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An Informal Counselling guide: Admission to IITs, IIITs, BITs - Branches, Placements and "Scope"

This post is targeted at PCM students in Class 12, or those who have just completed Class 12.  If you are a Class 12 student and targeting to enter IITs or BITs or NITs or IIITs, your immediate task is to focus on the two phases of the JEE and nothing else.  The board exam will be a blip on the radar, but don't let that weigh you down - the score doesn't really count for anything. If your preparations for the entrance exam are on track, you will be able to score 85 or even 90 percent without doing anything else.
However, it is essential for you to be aware of the variety of options and opportunities. Not everyone is going to find a spot they like in the merit lists of the JEE. There are a finite number of seats so you should be careful not to place all your eggs in one basket. But you should definitely be aware of the multitude of options that lie before you. Unlike the early 2000s when options were indeed limited, there are (relatively) far more options available now.

While it is indeed true that people are obsessed with the "IIT tag" this obsession becomes a problem when they opt for certain courses, not because they are interested in the program, but because the program is offered by an IIT.

In general, I'd club the following institutes into the same tier when it comes to the recognition of the academic brand.
Old IITs + Specific campuses among new IITs (Hyderabad, Gandhinagar) + BITs Pilani (Main Campus) + IIIT-Delhi (Indraprastha) + IIIT-Hyderabad (for IT and CS programs)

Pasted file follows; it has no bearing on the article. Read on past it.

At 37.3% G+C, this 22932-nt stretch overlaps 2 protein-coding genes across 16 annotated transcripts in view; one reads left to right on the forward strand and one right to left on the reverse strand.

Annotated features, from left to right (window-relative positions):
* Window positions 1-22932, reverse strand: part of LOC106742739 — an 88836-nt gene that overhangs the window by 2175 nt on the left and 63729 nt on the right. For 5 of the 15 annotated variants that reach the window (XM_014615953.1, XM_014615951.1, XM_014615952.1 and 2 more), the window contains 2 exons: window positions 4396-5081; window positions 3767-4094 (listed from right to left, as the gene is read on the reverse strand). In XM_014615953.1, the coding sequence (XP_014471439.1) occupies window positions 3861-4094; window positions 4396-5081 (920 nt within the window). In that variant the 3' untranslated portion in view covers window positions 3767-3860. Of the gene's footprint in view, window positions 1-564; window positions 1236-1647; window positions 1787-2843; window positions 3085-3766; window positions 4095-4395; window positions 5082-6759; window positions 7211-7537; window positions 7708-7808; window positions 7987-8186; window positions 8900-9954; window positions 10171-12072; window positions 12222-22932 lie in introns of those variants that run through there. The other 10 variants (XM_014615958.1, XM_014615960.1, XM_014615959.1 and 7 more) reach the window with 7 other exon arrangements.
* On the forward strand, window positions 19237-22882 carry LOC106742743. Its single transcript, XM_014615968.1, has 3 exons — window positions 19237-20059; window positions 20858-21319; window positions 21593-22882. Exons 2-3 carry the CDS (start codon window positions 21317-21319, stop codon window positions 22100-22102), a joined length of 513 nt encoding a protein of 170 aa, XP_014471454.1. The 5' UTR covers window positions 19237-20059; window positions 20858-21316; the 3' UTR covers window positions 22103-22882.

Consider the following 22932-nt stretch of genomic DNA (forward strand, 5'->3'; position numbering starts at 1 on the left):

(a) Selecting an Institute


NITs (National Institutes of Technology) are the largest group among the ones I discuss. They collectively have 30k seats or more, for each undergraduate batch. They were formerly the Regional Engineering Colleges. Surathkal, Warangal and Trichy have indeed made quite a bit of a name for themselves. Specially when it comes to their Computer Science students - many have been placed in well-respected companies (Microsoft, Google, Amazon) and many have gone to reputed universities in the United States for higher education.

The main problem with the NITs is that their funding is far lesser than that of the IITs. So, in general, their faculty and curriculum quality suffers.

Admission is based on the results of the first round of the JEE. From 2017, board examination scores will not matter provided you attain a certain minimum threshold (75% or so). You might want to avoid taking less popular courses (non-CS,non-EE) courses in lesser known NITs, given a choice. Make sure to talk to alumni or reading relevant information on social media (Quora) before finalizing on a branch in an NIT.

BITS Pilani (Birla Institute of Technological Sciences)

BITS is extremely well regarded, and BITS Pilani has campuses in Pilani, Goa, Hyderabad, Dubai. All of them receive degrees from "BITS Pilani", so there is no differentiation between the campuses when it comes to the degree.

BIT Mesra is NOT the same as BITS Pilani.

The older campus (Pilani) is still seen as "The Original" BITS. Faculty, curriculum, availability of different course areas is maximum over there. Their curriculum structure was based on that of MIT. At one point they far surpassed the IITs in terms of flexibility, and offered double majors. So you could do an MSc in Economics and another degree in Computer Science. With IITs becoming more flexible and offering double majors and minors, this has changed.